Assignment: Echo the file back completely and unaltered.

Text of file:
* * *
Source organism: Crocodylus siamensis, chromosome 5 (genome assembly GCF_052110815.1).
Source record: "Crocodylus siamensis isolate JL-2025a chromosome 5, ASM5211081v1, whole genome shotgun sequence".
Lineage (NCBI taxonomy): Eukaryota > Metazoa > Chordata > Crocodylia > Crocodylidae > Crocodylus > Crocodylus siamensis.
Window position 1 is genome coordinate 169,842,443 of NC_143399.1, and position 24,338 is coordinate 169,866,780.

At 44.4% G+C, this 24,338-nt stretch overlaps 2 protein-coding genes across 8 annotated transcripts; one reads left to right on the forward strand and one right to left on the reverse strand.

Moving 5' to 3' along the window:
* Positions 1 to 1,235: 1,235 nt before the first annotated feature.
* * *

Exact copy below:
Source organism: Crocodylus siamensis, chromosome 5 (genome assembly GCF_052110815.1).
Source record: "Crocodylus siamensis isolate JL-2025a chromosome 5, ASM5211081v1, whole genome shotgun sequence".
Lineage (NCBI taxonomy): Eukaryota > Metazoa > Chordata > Crocodylia > Crocodylidae > Crocodylus > Crocodylus siamensis.
Window position 1 is genome coordinate 169,842,443 of NC_143399.1, and position 24,338 is coordinate 169,866,780.

At 44.4% G+C, this 24,338-nt stretch overlaps 2 protein-coding genes across 8 annotated transcripts; one reads left to right on the forward strand and one right to left on the reverse strand.

Moving 5' to 3' along the window:
* Positions 1 to 1,235: 1,235 nt before the first annotated feature.